Skip to content
GSS > Policy Store Items > Employment variables: number of employees and number of self-employed persons

Employment variables: number of employees and number of self-employed persons

The following guidance sets out how to collect and report statistics about employment variables to ensure statistics about this topic are as comparable as possible across the Government Statistical Service (GSS).

Definitions

This section provides definitions to use when collecting information about employment variables.

This variable represents  the  average  number  of  persons  who  were,  at  some  time  during  the reference period, employees of the statistical unit.

Further explanations to the definition

While the employment relationship, which qualifies the parties (into employee and employer), is defined in specific legislation or a contract, the term “employee” usually means a person hired to provide services on a regular basis, in exchange for benefits and where the services provided are not part of an independent business. An employee is anyone aged 16 years or over that an organisation directly pays from its payroll(s), in return for carrying out a full-time or part -time job or being on a training scheme. For the sake of clarity, apprentices, if hired under such conditions, are considered employees. (Directorate G: Global Business Statistics FRIBS TF/27 February 2014/Doc.02).

The average should be calculated as the arithmetic mean of the number of employees over the shortest time periods of equal length fitting into the reference period, for which regular observations are practicable (e.g. daily, weekly, monthly, quarterly, etc.). For ease of collection and reducing respondent burden it is recommended that businesses are asked to supply this variable for a specific date.

  • Note: The question wording outlined in the following section is the suggested ways to ask these questions.  To preserve harmonisation and minimise respondent burden we suggest that all question should have a harmonised style similar to that presented here, which includes the reporting date, the variable being collected and a reference to the business for which the data is being collected. It is also expected that variations in layout may be required based on the mode of collection.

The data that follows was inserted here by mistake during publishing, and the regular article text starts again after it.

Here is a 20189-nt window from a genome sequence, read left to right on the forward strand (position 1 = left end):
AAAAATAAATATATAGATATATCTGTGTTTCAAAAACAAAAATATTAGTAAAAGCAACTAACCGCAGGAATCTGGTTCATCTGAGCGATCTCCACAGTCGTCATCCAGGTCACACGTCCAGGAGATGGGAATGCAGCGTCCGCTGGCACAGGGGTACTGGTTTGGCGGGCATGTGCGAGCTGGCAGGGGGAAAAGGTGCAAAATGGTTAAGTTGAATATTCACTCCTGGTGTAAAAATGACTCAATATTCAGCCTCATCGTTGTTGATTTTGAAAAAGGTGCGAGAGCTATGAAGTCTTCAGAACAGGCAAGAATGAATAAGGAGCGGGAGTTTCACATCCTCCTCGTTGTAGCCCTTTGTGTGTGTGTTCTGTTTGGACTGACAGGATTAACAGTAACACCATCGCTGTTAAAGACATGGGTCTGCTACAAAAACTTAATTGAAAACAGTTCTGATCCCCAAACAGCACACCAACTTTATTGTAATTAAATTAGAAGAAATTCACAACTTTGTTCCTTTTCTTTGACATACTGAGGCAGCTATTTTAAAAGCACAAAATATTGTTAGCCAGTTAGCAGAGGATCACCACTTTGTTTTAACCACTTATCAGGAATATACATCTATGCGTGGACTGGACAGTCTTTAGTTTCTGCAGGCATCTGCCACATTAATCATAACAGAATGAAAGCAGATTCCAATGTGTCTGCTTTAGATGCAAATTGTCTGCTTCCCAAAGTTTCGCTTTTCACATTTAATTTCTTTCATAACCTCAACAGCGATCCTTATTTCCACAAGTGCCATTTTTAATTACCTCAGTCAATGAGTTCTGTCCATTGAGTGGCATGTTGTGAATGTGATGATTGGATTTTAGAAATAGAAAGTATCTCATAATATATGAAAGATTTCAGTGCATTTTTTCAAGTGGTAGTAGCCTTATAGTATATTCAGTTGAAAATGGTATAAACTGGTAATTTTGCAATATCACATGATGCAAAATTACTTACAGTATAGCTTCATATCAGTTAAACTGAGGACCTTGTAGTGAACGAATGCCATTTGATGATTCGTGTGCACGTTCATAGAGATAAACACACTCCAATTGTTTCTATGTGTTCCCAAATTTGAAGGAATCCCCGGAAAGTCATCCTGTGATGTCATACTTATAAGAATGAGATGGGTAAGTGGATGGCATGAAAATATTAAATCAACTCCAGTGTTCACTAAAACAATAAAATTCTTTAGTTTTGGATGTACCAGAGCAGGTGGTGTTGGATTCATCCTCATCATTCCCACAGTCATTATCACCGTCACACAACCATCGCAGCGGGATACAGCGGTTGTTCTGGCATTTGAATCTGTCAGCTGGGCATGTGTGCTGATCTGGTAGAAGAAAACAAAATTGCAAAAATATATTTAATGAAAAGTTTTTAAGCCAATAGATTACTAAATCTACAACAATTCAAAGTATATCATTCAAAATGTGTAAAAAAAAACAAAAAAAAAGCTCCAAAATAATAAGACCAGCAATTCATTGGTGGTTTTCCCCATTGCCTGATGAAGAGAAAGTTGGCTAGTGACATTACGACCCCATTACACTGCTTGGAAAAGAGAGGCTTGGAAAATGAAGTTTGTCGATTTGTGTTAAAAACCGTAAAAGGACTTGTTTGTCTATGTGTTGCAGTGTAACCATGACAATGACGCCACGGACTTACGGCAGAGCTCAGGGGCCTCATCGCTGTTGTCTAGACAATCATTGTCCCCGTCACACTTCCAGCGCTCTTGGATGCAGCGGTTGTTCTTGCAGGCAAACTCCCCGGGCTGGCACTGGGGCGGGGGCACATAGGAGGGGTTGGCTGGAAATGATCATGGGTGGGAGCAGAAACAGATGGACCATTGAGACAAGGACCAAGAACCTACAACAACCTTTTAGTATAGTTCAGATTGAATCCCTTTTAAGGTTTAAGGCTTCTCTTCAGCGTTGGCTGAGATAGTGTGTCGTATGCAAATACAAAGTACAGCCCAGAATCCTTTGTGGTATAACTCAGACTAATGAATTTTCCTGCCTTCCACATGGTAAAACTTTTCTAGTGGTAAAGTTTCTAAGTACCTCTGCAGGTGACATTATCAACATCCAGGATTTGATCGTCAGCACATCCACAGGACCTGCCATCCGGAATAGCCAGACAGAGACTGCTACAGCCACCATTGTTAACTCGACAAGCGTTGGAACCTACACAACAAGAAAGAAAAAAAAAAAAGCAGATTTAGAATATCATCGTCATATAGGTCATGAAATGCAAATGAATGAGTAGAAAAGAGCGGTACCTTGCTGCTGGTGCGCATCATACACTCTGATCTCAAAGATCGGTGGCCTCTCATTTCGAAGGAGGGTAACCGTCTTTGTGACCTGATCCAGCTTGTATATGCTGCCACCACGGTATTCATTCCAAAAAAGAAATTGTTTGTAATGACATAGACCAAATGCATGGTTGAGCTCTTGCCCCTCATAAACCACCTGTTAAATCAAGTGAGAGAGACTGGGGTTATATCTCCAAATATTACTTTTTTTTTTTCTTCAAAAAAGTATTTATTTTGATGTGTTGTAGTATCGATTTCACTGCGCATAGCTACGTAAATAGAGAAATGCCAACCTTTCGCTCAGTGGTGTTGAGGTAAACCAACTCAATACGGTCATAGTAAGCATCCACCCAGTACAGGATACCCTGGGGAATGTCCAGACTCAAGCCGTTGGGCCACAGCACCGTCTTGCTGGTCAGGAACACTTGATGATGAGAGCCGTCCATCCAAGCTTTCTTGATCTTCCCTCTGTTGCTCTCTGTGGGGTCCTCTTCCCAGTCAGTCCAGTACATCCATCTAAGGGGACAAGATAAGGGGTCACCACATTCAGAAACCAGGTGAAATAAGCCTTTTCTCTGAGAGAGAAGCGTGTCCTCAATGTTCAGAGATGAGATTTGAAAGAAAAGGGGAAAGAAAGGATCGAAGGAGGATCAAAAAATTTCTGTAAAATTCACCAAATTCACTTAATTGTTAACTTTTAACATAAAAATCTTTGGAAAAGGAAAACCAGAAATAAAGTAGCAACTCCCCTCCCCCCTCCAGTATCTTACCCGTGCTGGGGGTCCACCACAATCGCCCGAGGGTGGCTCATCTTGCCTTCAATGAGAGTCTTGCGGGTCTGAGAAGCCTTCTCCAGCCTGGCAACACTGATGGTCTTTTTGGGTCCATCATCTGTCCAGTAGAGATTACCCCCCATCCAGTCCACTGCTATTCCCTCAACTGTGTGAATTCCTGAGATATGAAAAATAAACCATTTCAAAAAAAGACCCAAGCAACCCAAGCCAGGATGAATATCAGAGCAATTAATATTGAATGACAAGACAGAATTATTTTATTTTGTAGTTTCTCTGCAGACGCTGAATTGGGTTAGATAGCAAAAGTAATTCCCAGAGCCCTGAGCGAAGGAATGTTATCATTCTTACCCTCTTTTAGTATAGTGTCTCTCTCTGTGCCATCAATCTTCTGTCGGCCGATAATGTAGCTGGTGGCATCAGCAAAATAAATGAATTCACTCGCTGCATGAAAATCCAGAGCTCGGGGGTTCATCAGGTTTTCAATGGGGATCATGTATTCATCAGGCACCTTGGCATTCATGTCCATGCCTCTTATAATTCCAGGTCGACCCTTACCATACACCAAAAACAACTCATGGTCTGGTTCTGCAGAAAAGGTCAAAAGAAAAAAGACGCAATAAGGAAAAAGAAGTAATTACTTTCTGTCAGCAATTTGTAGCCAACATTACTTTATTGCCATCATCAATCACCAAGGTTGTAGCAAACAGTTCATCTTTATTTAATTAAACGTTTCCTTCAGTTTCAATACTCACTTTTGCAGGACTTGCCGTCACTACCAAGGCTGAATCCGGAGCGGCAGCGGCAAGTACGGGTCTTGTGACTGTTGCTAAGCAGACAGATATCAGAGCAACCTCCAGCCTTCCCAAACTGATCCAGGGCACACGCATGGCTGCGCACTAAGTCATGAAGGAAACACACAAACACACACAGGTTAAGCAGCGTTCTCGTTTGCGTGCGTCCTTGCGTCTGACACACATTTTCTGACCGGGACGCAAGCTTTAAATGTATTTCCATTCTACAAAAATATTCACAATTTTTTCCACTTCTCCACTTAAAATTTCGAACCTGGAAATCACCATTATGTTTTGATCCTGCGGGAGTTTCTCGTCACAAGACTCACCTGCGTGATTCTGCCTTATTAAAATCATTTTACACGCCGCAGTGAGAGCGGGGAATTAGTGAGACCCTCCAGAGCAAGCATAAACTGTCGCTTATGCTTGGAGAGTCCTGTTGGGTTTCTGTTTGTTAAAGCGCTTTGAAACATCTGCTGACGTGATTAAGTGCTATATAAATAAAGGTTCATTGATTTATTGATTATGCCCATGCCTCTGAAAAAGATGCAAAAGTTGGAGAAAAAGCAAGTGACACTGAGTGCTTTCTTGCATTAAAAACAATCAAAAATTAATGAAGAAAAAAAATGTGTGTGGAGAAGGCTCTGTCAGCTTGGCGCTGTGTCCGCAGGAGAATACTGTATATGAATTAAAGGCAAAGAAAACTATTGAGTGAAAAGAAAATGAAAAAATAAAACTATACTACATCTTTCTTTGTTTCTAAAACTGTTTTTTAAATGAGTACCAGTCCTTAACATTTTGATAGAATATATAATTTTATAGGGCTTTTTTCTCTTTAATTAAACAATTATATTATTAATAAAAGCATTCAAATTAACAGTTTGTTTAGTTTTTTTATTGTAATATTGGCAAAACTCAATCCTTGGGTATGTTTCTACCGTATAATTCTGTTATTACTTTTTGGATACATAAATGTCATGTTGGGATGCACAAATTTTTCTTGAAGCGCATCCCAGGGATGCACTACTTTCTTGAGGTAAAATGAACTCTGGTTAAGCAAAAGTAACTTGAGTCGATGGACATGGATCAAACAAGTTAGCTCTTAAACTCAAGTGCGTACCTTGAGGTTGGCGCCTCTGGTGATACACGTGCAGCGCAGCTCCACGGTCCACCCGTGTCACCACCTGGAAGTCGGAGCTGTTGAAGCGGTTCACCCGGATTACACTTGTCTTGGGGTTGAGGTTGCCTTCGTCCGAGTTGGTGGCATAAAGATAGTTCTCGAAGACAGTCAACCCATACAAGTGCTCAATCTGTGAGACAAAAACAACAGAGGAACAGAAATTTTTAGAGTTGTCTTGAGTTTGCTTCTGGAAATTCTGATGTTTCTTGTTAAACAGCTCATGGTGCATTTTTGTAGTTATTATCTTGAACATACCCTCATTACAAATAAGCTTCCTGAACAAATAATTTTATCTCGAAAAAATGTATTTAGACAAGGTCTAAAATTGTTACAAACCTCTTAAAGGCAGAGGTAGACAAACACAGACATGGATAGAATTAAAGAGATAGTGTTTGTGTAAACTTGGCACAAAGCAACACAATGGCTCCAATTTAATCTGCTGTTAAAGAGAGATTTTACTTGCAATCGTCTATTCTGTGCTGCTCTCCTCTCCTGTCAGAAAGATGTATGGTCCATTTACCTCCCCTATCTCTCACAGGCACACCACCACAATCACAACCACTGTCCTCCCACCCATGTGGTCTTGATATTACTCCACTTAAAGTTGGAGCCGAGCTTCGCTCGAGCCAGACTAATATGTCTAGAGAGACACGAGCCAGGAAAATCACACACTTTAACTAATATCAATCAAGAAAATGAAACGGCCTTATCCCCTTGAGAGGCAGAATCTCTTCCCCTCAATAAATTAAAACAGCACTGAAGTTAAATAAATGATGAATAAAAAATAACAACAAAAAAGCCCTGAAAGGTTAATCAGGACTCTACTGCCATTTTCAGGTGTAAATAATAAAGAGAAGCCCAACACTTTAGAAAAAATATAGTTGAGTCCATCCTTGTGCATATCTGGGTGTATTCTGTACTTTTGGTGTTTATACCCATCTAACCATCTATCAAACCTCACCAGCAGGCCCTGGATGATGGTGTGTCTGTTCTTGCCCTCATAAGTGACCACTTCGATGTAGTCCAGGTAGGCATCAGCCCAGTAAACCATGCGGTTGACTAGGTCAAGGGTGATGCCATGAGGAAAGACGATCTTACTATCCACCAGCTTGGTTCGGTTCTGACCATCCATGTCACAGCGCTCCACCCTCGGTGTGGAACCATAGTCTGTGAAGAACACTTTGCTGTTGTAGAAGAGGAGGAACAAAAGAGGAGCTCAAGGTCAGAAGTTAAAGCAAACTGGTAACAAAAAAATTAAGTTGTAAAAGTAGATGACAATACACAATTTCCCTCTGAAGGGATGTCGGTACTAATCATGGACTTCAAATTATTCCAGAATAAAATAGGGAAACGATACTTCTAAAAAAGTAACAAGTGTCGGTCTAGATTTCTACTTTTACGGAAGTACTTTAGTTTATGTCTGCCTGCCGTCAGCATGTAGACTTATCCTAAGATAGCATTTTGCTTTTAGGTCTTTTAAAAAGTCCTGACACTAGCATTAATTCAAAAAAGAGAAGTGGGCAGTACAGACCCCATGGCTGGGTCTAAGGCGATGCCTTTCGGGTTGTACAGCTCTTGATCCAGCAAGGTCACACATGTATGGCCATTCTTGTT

There is no formal definition of part-time working although the Organisation for Economic Co-operation and Development (OECD) recommends that for international comparison ‘part-time’ should be defined as; “Part-time employment is defined as people in employment (whether employees or self-employed) who usually work less than 30 hours per week in their main job.”(OECD)

However, there are also a number of other definitions used, for example www.gov.uk/part-time-worker-rights define a part-time worker as; “someone who works fewer hours than a full-time worker. There is no specific number of hours that makes someone full or part-time, but a full-time worker will usually work 35 hours or more a week.”

Office for National Statistics use the definition of part-time employment to be “30 hours or less” for the collection of Business Data and for Census 2011. The Business harmonisation Task and Finish Group has agreed that part-time should be defined as “30 hours or less” for the collection of business statistics.

The number of self-employed persons is the average number of persons who were at some time during the reference period the sole owners or joint owners of the statistical unit in which they work. Family workers and outworkers whose income is a function of the value of the outputs of the statistical unit are also included.

Further explanations to the definition

The average should be calculated as described in the further explanations to the definition of the variable Number of employees.

An outworker is a person who agrees to work for or to supply a certain quantity of goods or services to a particular statistical unit, by prior arrangement or contract with said statistical unit, but whose place of work is not within any of the establishments which make up that statistical unit. The statistical unit neither controls the time spent at work by an outworker, nor assumes responsibility for the conditions in which that work is carried out. (Directorate G: Global Business Statistics FRIBS TF/27 February 2014/Doc.02).

The  number  of  employees  and  self-employed  persons  is  the  sum  of  the  variables  “Number of employees” and “Number of self-employed persons”. This is the same as the “Number of persons employed”

  • Note: Number of persons employed = Number of employees + Number of self-employed persons

The number of employees is often used as a temporary approximation of the number of persons employed. However the distinction is important and when a business has a sizable proportion of working owners/proprietors or sole traders working in the business the variance between number of persons employed and number of employees can be significant.